Some local residents and developers aren’t satisfied with a remediation plan to address excessive levels of lead and other contaminants at a former U.S. Customs and Border Protection firing range in Nogales, saying the current plan appears to do just enough to get the Border Patrol off the hook without addressing soil pollutants on surrounding properties.

“(The Border Patrol’s) lease requires them to return the property to the condition it was in before they leased it. They can’t get out of that lease until they do so,” Matt Barr said during a public meeting Tuesday.

Barr’s family owns property adjacent to the former firing range.

“What we don’t want is for them to go in and clean that firing range, get out of their lease and then forget all about the lead (on other properties),” he said. “They’re going to leave it all for us to clean up.”

However, while CBP representatives were not present at the meeting, a spokesperson said in an email Thursday that the organization is working to “ensure the entire area impacted by our training at the former firing range is remediated fully in accordance with applicable state and federal regulations.”

The remedial action plan, presented Tuesday in Nogales by representatives from the U.S. Army Corps of Engineers and contractor SOL-JCP, is intended to remove large amounts of pollution in the soil on the half-acre firing range site. The area off Target Range Road on the west side of the city has excessive levels of lead, antimony and polynuclear aromatic hydrocarbons (PAHs), which will be excavated and disposed at a hazardous waste site, according to the remediation plan.

The project, which was approved in 2015 “to protect the public health or welfare of the environment from actual or threatened releases of hazardous substances into the environment,”is expected to cost $3.7 million. The first phase of remediation is scheduled to begin in mid-April.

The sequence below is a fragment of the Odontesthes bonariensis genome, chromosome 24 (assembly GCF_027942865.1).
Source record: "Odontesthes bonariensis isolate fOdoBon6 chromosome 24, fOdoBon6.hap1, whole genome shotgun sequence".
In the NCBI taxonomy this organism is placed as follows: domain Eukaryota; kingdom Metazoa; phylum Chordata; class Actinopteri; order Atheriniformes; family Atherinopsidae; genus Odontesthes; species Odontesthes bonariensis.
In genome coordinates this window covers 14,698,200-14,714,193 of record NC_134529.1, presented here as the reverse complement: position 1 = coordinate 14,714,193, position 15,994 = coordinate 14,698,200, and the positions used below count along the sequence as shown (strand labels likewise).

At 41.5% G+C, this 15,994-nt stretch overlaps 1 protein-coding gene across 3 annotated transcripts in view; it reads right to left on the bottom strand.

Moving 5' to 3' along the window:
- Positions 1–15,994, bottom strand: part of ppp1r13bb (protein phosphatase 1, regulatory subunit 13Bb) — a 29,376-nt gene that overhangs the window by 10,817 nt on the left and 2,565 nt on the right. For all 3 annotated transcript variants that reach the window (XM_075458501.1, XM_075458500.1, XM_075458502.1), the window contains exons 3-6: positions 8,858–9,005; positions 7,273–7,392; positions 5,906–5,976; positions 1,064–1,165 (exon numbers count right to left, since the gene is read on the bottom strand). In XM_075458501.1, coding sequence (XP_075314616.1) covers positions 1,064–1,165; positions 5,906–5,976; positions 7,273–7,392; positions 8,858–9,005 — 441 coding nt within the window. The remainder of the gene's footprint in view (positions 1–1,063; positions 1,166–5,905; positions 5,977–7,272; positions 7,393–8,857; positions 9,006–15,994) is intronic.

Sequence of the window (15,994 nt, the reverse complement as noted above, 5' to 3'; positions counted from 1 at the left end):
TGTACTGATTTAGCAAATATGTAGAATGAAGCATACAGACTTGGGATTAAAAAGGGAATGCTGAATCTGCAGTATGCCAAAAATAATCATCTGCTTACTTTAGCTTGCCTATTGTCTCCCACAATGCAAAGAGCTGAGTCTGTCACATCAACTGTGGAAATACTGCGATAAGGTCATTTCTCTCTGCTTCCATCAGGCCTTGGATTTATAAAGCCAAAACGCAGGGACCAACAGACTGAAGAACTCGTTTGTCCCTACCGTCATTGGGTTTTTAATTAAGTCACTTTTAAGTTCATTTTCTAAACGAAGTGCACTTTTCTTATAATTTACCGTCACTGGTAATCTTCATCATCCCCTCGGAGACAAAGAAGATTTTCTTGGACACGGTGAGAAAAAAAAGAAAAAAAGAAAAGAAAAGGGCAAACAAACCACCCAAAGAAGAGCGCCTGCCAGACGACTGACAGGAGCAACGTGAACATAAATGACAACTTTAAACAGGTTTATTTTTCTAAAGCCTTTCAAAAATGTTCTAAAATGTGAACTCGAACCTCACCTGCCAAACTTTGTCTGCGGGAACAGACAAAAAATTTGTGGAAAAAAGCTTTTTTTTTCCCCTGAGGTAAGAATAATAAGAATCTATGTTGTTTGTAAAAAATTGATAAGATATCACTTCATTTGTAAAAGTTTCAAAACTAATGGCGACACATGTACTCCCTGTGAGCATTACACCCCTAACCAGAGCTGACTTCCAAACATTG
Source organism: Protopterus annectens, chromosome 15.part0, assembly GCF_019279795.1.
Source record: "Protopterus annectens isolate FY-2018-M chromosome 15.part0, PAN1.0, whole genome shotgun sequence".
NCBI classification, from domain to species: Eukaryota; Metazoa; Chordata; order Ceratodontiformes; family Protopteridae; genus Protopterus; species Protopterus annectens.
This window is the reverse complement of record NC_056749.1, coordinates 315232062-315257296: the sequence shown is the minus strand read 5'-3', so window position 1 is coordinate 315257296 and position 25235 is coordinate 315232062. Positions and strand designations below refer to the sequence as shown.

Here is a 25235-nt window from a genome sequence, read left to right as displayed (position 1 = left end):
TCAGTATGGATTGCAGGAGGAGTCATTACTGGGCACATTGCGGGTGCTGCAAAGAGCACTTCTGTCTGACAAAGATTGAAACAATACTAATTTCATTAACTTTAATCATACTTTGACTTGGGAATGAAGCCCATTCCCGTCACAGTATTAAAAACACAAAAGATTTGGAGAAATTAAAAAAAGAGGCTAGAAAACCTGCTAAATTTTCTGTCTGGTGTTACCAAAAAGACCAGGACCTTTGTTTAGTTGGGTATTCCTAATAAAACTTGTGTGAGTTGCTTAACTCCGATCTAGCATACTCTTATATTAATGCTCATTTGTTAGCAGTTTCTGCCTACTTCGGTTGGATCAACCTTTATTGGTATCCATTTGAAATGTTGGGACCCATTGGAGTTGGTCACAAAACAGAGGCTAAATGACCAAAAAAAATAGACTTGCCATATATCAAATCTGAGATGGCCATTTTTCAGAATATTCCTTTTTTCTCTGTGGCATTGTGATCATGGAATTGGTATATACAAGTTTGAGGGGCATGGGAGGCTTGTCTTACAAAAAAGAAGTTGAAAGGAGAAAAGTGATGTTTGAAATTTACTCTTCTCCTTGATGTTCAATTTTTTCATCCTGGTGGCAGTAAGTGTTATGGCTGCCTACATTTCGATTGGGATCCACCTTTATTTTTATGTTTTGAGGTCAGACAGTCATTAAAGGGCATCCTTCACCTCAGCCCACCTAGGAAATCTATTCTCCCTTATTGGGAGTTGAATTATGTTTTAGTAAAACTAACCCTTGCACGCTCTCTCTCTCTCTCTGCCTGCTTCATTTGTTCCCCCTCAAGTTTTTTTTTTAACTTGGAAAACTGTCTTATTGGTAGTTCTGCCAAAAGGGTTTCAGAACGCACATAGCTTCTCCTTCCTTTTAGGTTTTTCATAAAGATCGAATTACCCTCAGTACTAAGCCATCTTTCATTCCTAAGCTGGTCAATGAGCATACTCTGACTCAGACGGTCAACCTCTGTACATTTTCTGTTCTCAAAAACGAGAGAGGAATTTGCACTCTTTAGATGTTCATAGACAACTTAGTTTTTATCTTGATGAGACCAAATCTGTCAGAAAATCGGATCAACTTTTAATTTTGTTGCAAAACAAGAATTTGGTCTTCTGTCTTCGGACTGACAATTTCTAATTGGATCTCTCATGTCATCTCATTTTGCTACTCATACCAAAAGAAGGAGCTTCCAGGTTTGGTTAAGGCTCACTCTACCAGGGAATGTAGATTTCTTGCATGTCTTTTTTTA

However, local residents and property owners at Tuesday’s meeting said the contamination stemming from Border Patrol activity on the firing range, which was in use from 1992 to mid-2010, also extends well beyond the firing range itself, with some of the worst contamination on adjacent properties.

“You’re not going for the source, you’re going for the firing range. All the contamination came from the firing range but it’s not on the firing range, it’s on the surrounding property,” Barr said, pointing out that even the contractor’s map of the site showed that the highest levels of concentration are at the edge of the project’s current scope.

“If you want to get at the source then we need to get to the highest concentration,” he said.

Nohe Garcia, who was awarded more than $500,000 in damages in 2016 after a federal judge found that the Border Patrol was negligent in operating the firing range, resulting in severe contamination to his neighboring property, said the current clean-up barely scratches the surface of the polluted area. He said there are as many as 10-12 acres of contaminated land in proximity to the firing range.

“Our concern is not just adjacent properties, it’s our kids and the people that are going to get killed by contamination that is there, either by going down to the water table or breathing it. That’s our concern, mostly,” Garcia said. “It seems like you’re not here to do what we need to happen.”